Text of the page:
Product placement is nothing new - it is just the digital revolution that has pushed it to the

forefront of modern marketing. We fast forward commercials and see so many billboards

and banners in a day that we grow numb. If DSP’s heroes use your brand in a natural and

meaningful way in our stories, that is an endorsement traditional marketing cannot offer.


The embedded product cannot be removed from the entertainment product. A TV commercial

in the middle of a film is only shown the amount of times you pay for it. A placed product will

always be an integral part of the movie.


But you should not use product placement only because commercials are now being

circumvented. It is what the smartest marketers have done for a long time. Gordon’s

Gin paid to have Katharine Hepburn toss their gin crates overboard in 1951’s African

Queen. When Reese’s Pieces planted the line “melts in your mouth, not in your hand”

in E.T., the obscure snack skyrocketed to become one of the U.S.’ most famous brands – a position it still holds.


The local Jamaican beer Red Stripe was all anyone drank in the Tom Cruise movie The Firm. The unknown lager increased sales by 50% the month the movie premiered, and cleverly used the attention to become a global brand. Today you can even buy it in Norwegian ICA stores. Tom Cruise also increased Ray Ban sales with 350 000 glasses over a few months after Risky Business premiered.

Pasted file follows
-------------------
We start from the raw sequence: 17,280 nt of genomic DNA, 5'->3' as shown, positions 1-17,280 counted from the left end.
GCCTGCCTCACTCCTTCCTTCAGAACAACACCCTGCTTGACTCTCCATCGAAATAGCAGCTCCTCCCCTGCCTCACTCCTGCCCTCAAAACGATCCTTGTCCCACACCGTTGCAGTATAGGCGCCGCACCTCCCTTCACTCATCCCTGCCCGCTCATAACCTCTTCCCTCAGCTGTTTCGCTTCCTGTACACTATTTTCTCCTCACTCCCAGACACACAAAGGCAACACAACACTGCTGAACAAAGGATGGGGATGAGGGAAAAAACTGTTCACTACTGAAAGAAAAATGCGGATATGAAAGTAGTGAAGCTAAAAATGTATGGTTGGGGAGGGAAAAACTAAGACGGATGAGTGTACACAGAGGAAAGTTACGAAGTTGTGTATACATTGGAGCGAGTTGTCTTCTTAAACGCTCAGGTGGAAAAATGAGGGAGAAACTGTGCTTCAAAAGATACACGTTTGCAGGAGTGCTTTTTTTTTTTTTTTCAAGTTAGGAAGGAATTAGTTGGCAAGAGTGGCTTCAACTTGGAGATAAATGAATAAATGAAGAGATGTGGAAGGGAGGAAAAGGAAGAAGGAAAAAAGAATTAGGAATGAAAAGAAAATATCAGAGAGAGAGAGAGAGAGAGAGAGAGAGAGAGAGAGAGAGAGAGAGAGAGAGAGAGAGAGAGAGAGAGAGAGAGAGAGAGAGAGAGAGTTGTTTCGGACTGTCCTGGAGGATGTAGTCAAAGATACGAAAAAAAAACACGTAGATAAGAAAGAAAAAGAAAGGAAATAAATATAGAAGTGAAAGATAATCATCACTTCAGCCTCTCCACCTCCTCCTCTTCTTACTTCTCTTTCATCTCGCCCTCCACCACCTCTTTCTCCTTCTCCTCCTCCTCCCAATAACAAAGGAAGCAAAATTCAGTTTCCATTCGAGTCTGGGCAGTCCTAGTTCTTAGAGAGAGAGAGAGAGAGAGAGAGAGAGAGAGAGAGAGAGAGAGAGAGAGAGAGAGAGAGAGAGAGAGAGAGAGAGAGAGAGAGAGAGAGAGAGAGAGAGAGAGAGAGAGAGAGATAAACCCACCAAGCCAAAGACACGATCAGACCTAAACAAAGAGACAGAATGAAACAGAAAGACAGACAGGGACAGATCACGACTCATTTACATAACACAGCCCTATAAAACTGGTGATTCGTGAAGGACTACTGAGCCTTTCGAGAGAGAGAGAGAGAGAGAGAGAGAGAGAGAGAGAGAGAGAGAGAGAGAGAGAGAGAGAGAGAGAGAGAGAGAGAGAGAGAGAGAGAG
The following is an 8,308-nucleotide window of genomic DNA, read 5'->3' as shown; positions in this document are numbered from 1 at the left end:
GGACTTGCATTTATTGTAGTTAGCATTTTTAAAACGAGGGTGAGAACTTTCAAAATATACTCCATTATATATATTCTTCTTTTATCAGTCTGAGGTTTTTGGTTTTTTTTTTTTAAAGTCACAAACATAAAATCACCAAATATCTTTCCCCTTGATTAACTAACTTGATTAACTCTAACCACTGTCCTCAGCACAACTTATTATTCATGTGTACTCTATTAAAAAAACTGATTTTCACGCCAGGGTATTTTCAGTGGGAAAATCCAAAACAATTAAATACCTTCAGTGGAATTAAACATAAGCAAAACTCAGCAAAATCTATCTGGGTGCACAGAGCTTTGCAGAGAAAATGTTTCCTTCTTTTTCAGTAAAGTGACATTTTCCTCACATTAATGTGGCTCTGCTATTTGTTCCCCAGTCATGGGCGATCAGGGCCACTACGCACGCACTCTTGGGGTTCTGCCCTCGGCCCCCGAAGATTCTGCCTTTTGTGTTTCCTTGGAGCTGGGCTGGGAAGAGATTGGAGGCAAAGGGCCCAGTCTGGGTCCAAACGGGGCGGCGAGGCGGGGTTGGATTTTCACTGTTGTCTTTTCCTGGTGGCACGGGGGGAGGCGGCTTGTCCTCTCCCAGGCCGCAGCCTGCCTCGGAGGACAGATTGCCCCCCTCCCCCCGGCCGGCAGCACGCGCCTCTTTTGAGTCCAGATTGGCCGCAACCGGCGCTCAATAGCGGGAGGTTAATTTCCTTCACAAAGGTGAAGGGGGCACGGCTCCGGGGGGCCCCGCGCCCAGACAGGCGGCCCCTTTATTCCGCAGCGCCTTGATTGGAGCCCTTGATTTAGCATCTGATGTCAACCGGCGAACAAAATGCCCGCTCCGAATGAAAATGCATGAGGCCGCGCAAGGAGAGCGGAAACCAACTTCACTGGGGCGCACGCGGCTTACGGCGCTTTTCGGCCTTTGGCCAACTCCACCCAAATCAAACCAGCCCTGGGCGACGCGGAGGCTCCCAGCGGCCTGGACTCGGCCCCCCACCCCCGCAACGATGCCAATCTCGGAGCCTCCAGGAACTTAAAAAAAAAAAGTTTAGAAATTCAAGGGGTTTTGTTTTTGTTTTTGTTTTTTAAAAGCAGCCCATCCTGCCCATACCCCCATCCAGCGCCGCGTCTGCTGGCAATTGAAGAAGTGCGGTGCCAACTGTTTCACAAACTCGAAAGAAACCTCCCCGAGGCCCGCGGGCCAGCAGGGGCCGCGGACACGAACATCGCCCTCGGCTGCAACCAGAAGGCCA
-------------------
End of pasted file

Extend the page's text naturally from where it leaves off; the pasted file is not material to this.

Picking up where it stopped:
Today we see more massive, more imaginative, higher quality product placement in leading markets. While in its infancy in Europe, American producers and advertisers are already cashing in. Will Ferrell’s Anchorman did wall-to-wall endorsements for Ben & Jerry’s ice cream, Jockey underwear and Chrysler cars before the sequel premiered.


It made great business sense for Chrysler who increased their Durango sales by 59%, increased web site traffic by 80% and social media interaction by 100%. Ben & Jerry’s and Jockey had equally encouraging numbers. But it made great sense for the film too. Ron Burgundy was everywhere in the weeks leading up to the Christmas 2013 premiere. Commercials on TV. Millions of YouTube views. All over the news.


By the time Anchorman 2 hit theaters, everyone was aware, most had already laughed at Will Ferrell’s in-character bits, and the emotional connection was secured. The box office revenue matched the film’s $50 million budget in a week.


It is a type of co branding where everyone wins. It also shows that there are many ways to embed a brand with a movie. The product can be used as a part of the story. It can be placed in the frame for a few seconds. A character from the movie can endorse the product in mass media or in direct marketing campaigns.


DSP offers all these options and a few more. What is important to us is that it is done smartly and in a way that gives maximum benefit to all involved. We therefore like to include our commercial partners as early in the preproduction as possible. Great brands and great films belong together.